“I think at this point, people are just happy to get out and get a chance to go compete at something,” said Mast. “We’re very thankful that they were willing to take us on, as our numbers were so short. It’s working out very well so far; I think it’ll be a really positive experience for everybody. And now we know we get to play so it’s even better.”
Elkton High School decided to run a six-man league this year provided health and safety directives allowed for it. Prior to the change in guidance, Athletic Director Andy Boe discussed Elkton’s options. “We’re planning on still running football as is, so that’s a change for us. It seems positive from the news that I’ve heard that there will at least be a path to having contact football.
“Whatever they say we can do, we’re going to try to pull off, and I just hope they don’t put too many contingencies on it, because it’s a small district, so it’s tough to do some of the things that other places can do.”
Elkton happens to be one of the schools that has kindergarten through 12th grade back in school full time. Boe noted, “We’ve been very, very fortunate. We feel like we have good protocols in place and a good plan, and it’s worked. So, we’ll continue to do those things until either we’re out of the woods or something happens.
“I think everybody’s doing everything they can, it’s just trying to make a slow move here to get back to being normal — so, we’re just hanging on trying to hope for the best.”
Cottage Grove High School, like many schools, has had to make changes to its normally scheduled football program.
“The plan is, we’re opting in for 11-man traditional tackle football, but Cottage Grove is only going to do JV because our numbers are so low this year. We only had a few seniors come out, [so] we opted to only play JV this year,” said CGHS Athletic Director Matt Myers. “We might play one varsity game just because one of the schools in our league needs another varsity game, so we might play one just to help them have another varsity contest. But other than that, we’re going to play all JV because we just have roughly 20 total players, so it just didn’t make any sense to play varsity this year.
Myers said it wasn’t an easy decision. “But everybody on the coaching staff came to me and said, ‘Look, this is our situation. It’s going to be a safety issue if we play varsity,’ so that’s where we’re at with that. It’s not easy, and not everyone was happy we made that choice, but it just had to happen. Everybody’s adjusting.”
Another issue for all schools is the fact that, at this juncture, spectators will not be allowed at games. But Myers explained there are options for fans who want to watch.
“We have a live streaming camera set up. So, I’m going to let parents know this week that they’ll need to get a subscription to follow the live stream,” Myers said. “That way, they’ll get to watch their kids play because, other than coaches, players, officials and a few volunteers that are going to help run the events, there won’t be anybody else allowed there — so, there will be no way for them to watch their kids unless they go on the live stream.”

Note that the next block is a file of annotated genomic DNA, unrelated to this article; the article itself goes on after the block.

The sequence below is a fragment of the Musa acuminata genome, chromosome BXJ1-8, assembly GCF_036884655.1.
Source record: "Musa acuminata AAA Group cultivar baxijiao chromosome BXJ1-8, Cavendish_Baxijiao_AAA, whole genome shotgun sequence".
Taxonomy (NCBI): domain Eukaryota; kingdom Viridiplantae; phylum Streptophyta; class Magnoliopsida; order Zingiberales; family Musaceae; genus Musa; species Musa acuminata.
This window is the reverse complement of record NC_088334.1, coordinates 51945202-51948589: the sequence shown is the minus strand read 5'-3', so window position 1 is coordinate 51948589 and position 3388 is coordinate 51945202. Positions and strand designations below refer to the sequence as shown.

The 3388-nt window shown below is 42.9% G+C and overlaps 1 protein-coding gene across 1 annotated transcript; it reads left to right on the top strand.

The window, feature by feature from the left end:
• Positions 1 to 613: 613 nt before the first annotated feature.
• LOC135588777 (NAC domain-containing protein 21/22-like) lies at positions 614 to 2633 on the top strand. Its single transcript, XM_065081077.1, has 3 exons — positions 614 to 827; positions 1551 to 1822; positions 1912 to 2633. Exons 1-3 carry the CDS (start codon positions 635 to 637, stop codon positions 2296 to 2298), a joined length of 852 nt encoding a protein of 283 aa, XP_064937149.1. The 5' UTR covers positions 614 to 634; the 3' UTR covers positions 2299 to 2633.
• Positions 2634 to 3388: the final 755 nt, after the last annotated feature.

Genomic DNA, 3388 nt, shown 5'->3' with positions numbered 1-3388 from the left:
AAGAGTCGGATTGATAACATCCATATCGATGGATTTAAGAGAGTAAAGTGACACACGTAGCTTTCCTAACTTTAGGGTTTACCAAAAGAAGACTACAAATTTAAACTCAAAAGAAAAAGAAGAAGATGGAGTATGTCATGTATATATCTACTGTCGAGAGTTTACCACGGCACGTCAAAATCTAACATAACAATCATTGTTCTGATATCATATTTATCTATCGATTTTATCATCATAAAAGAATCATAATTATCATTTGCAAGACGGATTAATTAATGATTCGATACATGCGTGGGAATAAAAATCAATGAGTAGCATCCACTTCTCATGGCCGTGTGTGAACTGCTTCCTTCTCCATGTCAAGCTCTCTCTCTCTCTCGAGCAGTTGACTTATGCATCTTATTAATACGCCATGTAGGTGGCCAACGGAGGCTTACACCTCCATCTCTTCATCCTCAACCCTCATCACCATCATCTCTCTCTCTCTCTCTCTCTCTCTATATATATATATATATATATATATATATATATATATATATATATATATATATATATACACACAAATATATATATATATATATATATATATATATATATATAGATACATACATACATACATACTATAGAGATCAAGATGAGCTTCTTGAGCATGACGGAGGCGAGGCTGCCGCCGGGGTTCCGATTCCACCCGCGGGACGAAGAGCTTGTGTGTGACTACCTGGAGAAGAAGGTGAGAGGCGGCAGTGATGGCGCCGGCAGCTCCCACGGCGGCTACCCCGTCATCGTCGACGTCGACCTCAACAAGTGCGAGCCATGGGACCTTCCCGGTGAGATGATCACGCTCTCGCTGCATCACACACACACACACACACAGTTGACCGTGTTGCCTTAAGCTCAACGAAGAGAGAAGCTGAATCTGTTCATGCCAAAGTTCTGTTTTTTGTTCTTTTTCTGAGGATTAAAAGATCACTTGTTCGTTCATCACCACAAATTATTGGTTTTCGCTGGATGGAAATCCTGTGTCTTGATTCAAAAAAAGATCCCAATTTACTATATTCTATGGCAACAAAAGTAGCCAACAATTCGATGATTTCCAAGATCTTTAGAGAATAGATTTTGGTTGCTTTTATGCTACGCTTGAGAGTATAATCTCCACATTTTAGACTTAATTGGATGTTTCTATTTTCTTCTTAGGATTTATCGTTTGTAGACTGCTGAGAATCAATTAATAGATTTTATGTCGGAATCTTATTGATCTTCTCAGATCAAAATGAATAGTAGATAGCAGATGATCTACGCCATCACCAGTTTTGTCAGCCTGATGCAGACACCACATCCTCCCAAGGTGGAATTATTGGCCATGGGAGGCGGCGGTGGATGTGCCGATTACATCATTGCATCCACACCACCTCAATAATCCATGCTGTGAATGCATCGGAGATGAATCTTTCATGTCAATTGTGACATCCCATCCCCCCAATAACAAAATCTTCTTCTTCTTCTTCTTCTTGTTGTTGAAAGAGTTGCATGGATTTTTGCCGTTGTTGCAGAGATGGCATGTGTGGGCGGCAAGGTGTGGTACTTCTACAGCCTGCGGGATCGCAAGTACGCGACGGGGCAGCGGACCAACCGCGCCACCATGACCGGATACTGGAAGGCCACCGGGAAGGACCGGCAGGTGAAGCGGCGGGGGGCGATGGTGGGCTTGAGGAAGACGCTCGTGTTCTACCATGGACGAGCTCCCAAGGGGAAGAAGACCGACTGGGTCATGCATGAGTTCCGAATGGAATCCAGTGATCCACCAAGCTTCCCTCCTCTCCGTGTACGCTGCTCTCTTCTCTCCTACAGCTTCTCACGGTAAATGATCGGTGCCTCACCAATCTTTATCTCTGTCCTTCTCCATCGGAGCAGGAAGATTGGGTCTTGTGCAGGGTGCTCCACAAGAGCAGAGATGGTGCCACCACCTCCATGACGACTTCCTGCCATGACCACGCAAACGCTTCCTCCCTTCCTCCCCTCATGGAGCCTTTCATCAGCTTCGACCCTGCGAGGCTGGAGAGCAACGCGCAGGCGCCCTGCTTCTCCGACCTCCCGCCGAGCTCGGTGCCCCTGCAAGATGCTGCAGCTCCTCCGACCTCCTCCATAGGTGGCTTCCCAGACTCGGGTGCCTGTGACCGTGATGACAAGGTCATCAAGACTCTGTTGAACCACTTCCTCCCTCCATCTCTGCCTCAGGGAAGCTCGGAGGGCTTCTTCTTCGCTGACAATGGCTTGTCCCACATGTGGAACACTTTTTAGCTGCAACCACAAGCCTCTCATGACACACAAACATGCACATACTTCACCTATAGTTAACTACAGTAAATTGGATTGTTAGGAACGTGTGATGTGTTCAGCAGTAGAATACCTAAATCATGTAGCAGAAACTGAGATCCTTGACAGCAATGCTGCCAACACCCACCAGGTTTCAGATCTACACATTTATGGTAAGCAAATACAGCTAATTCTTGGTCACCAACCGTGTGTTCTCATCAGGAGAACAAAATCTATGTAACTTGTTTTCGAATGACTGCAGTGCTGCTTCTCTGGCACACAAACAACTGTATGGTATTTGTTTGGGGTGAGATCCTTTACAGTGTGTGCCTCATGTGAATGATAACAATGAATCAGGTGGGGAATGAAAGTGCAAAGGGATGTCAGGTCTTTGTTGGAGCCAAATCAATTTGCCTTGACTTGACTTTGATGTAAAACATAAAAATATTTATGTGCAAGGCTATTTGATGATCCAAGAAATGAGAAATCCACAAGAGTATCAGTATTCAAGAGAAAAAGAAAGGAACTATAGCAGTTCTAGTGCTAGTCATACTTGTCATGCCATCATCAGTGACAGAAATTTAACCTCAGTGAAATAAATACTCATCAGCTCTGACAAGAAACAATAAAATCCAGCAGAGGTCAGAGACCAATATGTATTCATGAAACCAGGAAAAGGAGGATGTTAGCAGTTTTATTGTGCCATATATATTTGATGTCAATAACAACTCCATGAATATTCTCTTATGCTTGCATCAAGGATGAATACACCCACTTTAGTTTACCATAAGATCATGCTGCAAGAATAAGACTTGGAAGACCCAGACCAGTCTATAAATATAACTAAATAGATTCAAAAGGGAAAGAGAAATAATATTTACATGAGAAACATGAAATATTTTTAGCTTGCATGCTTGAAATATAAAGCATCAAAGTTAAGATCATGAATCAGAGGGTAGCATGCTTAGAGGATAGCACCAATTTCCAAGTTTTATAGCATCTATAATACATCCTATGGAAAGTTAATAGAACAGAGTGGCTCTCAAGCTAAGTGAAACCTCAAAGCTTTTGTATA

Myers said the school is in the process of getting that option set up, which would be good for any fall sport that takes place in the gym or on the turf field at the school.
Fortunately, the National Federation of High School Associations (NFHS) Network allows schools to broadcast their games via the NFHS Network, allowing those who cannot attend live games due to current regulations the opportunity to tune in to their team’s matches.
According to Myers, “[The NFHS Network] offered a really good deal to pretty much all the high schools in the state that they would basically let us have the cameras, and they would charge us an installation fee, but there would be no additional costs, like a lease or anything like that. So, a lot of schools jumped on that because we all knew we probably weren’t going to be allowed to have fans at first.”
Another consideration has been vaccinations for coaching staff, which Cottage Grove has had the opportunity to do for some staff.
“You can learn virtually, but you can’t do a sport virtually. So, some of our coaches have gotten the first shot of the vaccine,” Myers said. “They got put on the list, along with all the other employees that got their first [shot], so most of the people that want the first shot in our district have gotten it, including coaches, which is really nice.”
The governor’s new guidance on contact sports has afforded all of the schools in the area a much-needed glimmer of hope for their student athletes. As the powers that be continue the necessary work to bring athletics back to schools, one message from Governor Brown’s press release offered sobering but valid advice to those involved.
“To all of Oregon’s high school athletes: I am asking you now to be leaders in your communities. We’ve given you the chance to play, but with that opportunity comes great responsibility. If COVID-19 numbers spike, we may have to shut down contact sports again,” said Brown. “When you are off the field, set the example for your peers: wear a mask, maintain physical distance, and avoid social gatherings.”